The cause was soaring oil prices which hit $38 a barrel in 1974, equivalent to an inflation adjusted $102 a barrel today, although when adjusted for M3 money supply growth that $38 barrel would now cost $228.
Then, as now, the authorities in the UK and US had been pursuing irresponsible expansionary monetary policies to promote economic growth, and indeed growth levels had soared in the early 1970s. But the crunch came in 1974, with the oil price surge and market crashes, and from there on it was a decade characterized by low growth and high inflation, known as stagflation.
If my old friend is right, the current credit crunch in global markets and the big write downs by the major banks could be the end of the era of high economic growth seen in the early years of the twenty-first century and the start of stagflation. Ah, and it also might mean that asset devaluation in real estate markets and equities gets much worse before it hits bottom.
The trouble is that people's memories are short, and many money managers today are too young to remember the 1970s. They have grown up in the Alan Greenspan era in which the Federal Reserve has fixed all problems and ensured quick market recoveries from the dips. What if it is different this time?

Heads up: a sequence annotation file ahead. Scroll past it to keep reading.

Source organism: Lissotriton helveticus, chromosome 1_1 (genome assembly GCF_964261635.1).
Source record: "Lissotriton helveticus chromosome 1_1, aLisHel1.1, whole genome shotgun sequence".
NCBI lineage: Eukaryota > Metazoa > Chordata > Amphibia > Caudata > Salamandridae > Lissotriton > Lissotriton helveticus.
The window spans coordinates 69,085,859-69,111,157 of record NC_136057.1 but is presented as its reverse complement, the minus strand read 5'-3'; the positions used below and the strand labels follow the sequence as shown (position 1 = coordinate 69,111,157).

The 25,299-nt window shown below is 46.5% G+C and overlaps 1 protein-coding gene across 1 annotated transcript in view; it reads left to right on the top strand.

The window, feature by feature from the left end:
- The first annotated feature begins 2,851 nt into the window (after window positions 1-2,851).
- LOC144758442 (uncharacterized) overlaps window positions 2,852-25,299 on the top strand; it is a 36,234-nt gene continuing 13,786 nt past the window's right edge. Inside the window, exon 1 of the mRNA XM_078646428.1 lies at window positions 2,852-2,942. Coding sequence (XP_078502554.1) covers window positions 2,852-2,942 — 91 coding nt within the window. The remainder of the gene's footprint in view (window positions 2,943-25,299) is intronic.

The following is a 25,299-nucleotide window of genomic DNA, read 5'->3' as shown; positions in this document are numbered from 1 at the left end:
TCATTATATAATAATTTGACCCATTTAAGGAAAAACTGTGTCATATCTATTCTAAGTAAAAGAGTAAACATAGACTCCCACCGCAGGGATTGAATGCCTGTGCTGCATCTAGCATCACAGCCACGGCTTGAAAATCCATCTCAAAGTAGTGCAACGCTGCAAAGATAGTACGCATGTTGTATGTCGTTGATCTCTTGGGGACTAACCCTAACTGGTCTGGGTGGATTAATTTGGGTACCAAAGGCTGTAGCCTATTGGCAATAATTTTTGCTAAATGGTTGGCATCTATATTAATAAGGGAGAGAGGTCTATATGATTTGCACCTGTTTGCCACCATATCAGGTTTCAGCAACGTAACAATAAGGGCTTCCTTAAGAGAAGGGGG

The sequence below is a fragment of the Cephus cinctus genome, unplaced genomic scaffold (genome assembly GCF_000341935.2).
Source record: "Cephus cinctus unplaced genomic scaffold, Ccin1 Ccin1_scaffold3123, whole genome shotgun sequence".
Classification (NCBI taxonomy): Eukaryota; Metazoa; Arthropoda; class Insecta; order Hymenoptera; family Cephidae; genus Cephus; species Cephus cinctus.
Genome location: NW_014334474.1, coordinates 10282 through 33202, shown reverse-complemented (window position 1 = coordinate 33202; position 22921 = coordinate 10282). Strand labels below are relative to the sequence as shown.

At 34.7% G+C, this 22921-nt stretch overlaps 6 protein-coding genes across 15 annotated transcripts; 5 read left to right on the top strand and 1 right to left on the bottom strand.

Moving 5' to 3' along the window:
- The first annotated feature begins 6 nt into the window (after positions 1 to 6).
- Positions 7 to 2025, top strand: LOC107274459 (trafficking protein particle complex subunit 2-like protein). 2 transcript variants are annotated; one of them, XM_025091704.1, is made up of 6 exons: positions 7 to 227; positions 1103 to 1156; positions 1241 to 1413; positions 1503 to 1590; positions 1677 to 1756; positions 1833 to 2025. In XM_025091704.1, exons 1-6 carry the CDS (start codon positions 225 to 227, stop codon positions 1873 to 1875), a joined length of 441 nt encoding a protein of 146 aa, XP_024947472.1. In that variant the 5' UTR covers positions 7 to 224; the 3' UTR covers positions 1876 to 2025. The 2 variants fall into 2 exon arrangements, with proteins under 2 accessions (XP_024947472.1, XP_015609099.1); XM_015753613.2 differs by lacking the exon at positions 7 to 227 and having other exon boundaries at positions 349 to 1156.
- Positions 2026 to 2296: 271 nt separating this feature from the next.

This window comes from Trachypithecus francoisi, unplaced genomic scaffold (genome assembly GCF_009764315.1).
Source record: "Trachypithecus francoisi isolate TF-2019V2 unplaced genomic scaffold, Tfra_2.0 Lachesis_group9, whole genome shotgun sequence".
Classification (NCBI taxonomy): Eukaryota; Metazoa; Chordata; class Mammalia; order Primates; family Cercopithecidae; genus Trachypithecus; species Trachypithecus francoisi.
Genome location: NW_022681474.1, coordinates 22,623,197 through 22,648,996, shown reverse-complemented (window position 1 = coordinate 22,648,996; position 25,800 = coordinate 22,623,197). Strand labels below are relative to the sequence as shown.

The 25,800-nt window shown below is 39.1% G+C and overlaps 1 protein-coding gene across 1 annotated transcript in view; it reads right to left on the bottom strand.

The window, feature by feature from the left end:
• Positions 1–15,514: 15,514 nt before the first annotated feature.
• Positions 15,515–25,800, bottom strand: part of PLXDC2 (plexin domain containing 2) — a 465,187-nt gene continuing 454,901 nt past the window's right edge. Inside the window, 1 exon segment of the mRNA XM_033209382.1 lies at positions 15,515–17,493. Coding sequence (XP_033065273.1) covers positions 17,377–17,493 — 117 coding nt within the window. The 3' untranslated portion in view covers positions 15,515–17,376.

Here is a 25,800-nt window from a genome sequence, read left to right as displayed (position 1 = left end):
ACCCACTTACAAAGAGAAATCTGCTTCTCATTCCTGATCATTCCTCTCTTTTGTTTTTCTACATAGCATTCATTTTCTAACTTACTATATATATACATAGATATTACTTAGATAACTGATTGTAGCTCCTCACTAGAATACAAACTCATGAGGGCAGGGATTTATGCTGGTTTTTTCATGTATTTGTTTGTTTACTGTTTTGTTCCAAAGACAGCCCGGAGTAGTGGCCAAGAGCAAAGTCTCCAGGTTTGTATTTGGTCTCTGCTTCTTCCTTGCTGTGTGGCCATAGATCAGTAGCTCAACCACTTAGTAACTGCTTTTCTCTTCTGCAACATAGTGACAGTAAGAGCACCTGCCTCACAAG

Actually, that is not what this article is saying at all. It is saying that we have seen all this before back in the mid-1970s, and therefore if you want a guide to the immediate investment horizon imagine back to that time and what the credit crunch meant.
Then you would have to conclude that the most imminent market events have to be a synchronised series of crashes in global equity markets followed by major corrections in many real estate markets.
Cash is king
In the 1970s cash deposits outperformed equities and you might think it ridiculous to suggest that could happen again. Yet a fixed-rate dollar deposit outperformed the Dow Jones last year, and even that gain in equities was erased in the first few days of 2008.
We also saw a surge in the gold price in 1974 as we are seeing now. But investors rushing into the yellow metal should also recall that gold prices fell by half in 1975-6, a nasty bear market often forgotten when remembering the subsequent eight-fold gold price rise to 1980.
For commodity prices were very volatile in the 1970s, despite the excellent returns for investors positioned correctly at the right times. This was also a golden age for the oil states of the Middle East, which might suggest that their best investments will be local and not global for the next few years.
See also: 2008 outlook for currencies, stocks and commoditiesVolatile outlook for UAE stocks in 2008